WASHINGTON — Veterans’ advocates on Wednesday expressed wide support for a recently introduced piece of legislation that aims to reduce fees for military veterans starting small businesses.
At a Wednesday Senate Small Business and Entrepreneurship Committee hearing, witnesses — including military veteran small-business owners — cited access to capital as a key barrier for former service members looking to build their own businesses.
According to a report by the Institute for Veterans and Military Families, military veterans are over three times more likely to face challenges in accessing capital to start a new business than non-veterans. Many veterans have been forced to rely on their personal savings to start or acquire their own businesses as a result, the study added.
But, the Heroes Business Opportunity Act of 2023 — or HBO Act — would increase access to capital for veteran-owned small businesses if enacted. Under the bill, which was introduced by committee Chair Rep. Jeanne Shaheen (D-N.H.) on Tuesday, veteran-owned businesses would no longer have to pay the Small Business Association’s Guaranty fee for loans up to $1 million.
“There are often a number of unexpected expenses that come up during the early stages of starting or growing a business,” witness and military veteran business owner Chris Guerrette said. “It is legislation such as the HBO Act that quietly but powerfully helps small businesses succeed.”
Guerrette, who has owned the small business Lickee’s & Chewy’s Candies & Creamery in New Hampshire since 2014, told Senators his startup costs were around $350,000, or $100,000 higher than originally planned, due to unexpected costs. Though he was able to pay off his loans to the SBA and other organizations, Guerrette added other veteran-owned small businesses may not have that option.
But, Guerrette also said SBA’s current policies and benefits for veterans allowed him to leave his government job and go “full-time candy” by focusing completely on his business.
Additionally, SBA operates 28 Veteran Business Outreach Centers, or VBOCs, nationwide, which provide “entrepreneurial development resources” to former and active service members, and military spouses interested in starting or growing a small business.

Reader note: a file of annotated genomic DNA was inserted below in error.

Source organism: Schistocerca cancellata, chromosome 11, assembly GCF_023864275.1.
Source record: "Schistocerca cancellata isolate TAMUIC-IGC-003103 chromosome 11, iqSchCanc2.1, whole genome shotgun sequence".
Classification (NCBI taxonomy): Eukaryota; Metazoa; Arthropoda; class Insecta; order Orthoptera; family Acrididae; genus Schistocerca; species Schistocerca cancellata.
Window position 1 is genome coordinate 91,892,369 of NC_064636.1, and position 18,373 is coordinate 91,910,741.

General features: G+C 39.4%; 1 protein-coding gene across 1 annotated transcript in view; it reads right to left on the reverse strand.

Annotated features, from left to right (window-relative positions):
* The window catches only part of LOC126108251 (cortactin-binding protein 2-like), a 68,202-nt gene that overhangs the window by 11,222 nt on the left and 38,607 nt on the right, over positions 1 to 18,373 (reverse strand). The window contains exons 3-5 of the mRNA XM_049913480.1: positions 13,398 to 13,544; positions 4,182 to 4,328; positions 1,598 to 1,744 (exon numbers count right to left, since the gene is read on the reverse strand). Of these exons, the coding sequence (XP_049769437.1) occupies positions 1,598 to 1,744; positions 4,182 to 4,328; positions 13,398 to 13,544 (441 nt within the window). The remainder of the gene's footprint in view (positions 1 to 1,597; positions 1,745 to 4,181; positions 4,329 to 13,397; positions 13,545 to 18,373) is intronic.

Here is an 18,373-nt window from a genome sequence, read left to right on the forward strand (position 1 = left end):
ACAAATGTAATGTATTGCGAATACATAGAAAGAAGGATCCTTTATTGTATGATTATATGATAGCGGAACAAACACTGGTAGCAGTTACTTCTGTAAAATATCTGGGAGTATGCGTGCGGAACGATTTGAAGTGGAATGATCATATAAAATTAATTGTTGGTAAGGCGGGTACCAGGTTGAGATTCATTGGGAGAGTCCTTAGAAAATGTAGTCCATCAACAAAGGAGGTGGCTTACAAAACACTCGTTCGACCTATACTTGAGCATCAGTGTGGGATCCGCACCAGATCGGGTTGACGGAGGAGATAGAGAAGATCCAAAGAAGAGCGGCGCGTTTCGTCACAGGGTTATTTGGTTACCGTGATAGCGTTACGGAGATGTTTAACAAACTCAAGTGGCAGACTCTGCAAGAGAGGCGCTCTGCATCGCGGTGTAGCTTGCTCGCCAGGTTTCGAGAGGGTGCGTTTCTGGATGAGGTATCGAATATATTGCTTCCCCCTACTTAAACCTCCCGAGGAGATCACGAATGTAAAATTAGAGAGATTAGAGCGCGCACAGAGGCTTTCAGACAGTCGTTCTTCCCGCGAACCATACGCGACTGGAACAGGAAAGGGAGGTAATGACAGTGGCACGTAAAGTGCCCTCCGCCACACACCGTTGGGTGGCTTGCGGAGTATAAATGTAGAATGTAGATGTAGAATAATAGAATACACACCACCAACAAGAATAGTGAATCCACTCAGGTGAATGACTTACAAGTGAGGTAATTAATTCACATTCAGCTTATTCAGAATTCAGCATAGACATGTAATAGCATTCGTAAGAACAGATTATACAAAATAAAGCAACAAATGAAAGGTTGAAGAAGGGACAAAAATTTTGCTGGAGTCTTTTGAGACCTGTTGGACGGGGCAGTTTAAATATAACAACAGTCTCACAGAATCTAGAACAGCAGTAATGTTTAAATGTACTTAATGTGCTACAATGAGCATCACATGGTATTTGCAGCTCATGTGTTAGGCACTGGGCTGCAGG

However, some witnesses at the hearing suggested increasing local resources for veteran entrepreneurs — especially those in rural areas — may be more effective than programs operated by federal organizations like the SBA.
Dustin Rhoades, a veteran who owns the small business Ability Tech in Iowa, said his organization’s growth is partially due to financial support from local services such as Iowa State University’s Pappajohn Center for Entrepreneurship. He urged members of the committee to consider “locally-tailored resources” to support military veteran business owners in addition to providing them with access to business leaders who are also veterans.
“Strengthening small businesses — particularly those led by veterans — requires a multiple approach with streamlined communication, tailored training programs [and] flexible funding options,” Rhoades said.
Lisa Shimkat, state director of America’s Small Business Development Center Iowa, reflected Rhoades’ sentiment, also calling on the committee to consider more local support for veteran-owned businesses in rural areas like Iowa.
Resource disparities present between veteran small business owners in rural rather than suburban areas could be alleviated, she said, through collaboration between local and national groups, like the SBDC and SBA.
“There are many entrepreneurs out there that we need to still get to,” Shimkat said. “We can’t do it all as small business development centers. They can’t do it all as VBOCs. But working together we can have a larger impact and really reach more of those [businesses].”